Thursday, August 20, 2009

Natural Dyeing

I have been experimenting with dyeing my own yarn. I checked these books out of the library to learn about more traditional (i.e. non-Kool-Aid) dyeing methods.

Natural Dyeing by Jackie Crook.

Of the sources of natural dye described in this book, I am certainly intrigued by:
  • Rhubarb (yellow, yellow green to copper colors)
  • Tea (browns, the mordants do not vary the color as much here)
  • Stinging nettle (yellow, orange and brown - no way would I go and collect this myself!)
  • red cabbage (blue green - pink)
  • The notion of using things found in the kitchen (red cabbage for light blues, avocado skin for browns and onion for yellows) is very exciting!
Natural Dyeing contains vibrant illustrations and step by step instructions for each of the dying projects. For each of the 31 dyes described, wool treated with each mordant type are shown, which gives a beginner like me a sense on how much you can vary color with different salts. There is a color chart index, listing all of the colors shown in the book. The instructions are clear for describing how to optimize dye uptake with different fibers.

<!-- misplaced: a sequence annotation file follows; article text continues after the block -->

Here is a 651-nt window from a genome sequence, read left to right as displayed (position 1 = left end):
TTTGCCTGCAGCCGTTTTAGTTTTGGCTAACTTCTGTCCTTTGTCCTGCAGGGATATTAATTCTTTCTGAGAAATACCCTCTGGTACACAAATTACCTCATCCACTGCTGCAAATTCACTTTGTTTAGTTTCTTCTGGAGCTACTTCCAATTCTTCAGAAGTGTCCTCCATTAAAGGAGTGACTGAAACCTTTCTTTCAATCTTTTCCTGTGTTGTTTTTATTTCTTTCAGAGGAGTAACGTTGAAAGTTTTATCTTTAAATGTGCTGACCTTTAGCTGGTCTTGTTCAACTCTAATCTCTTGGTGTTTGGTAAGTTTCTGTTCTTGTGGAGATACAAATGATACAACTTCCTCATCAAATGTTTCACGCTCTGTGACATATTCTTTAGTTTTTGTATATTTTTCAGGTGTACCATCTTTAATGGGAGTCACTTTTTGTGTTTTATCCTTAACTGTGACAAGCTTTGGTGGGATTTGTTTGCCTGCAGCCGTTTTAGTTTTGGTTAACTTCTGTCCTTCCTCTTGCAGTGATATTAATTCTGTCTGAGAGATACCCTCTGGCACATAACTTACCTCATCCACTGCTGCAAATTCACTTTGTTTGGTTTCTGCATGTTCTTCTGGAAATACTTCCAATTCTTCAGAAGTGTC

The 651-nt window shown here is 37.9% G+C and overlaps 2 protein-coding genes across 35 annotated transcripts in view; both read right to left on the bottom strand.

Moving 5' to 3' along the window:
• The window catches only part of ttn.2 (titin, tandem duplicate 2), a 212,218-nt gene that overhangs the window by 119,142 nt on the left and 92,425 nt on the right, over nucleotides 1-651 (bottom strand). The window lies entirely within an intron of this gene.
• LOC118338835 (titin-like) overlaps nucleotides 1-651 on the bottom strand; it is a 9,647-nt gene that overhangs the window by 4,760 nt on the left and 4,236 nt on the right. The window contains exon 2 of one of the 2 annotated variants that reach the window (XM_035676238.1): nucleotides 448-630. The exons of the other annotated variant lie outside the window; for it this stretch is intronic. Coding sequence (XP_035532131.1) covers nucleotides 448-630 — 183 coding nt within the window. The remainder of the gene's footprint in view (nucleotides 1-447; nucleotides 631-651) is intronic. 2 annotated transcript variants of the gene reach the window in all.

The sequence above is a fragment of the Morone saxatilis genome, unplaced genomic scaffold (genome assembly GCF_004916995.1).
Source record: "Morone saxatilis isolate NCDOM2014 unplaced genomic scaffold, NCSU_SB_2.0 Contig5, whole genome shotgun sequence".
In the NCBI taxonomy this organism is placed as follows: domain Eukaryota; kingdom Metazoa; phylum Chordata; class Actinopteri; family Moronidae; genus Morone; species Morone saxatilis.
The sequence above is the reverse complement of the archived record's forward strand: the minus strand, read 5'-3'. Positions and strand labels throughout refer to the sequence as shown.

I have better access to Kool-Aid and food coloring than roots and flowers. I certainly have access to chemicals (not that I'd take them from lab!), and I understand hazardous waste procedure. The biggest downside to using these inorganic mordants is the need to have separate dying materials. I think that I will wait to try something like this until I have more than a small apartment, with space to store craft-type items that could be confused for cookware.

Would I add this book to my personal collection? No (I am sure that there are many natural dying recipes on the internet), but it was worth the read!

A Dyer's Garden: From Plant to Pot: Growing Dyes for Natural Fibers by Rita Buchanan
This book starts out describing how to plan your garden so you can have materials to dye with. (A helpful hint, try to focus on plants that give good reds or blues since most plants that you'd find will provide yellow/orange colors.) There are even some suggestions on how to arrange plants in the flower bed, and how many plants you need to yield a certain amount of dye.

The previous book had more detailed photos about the dyeing process. This book has a description, but no vibrant photos.

The most fantastic portion of this book is the dyeing section. On the book edge, there are colors of different mordants on different fibers, so you can flip through the book to find a color you like, and then look and see what the dye is. This organization is very useful.

Overall, this booklet's organization is more practical than flashy, and would be a good resource for someone who wants to practice natural dyeing, not just learn a little bit about it.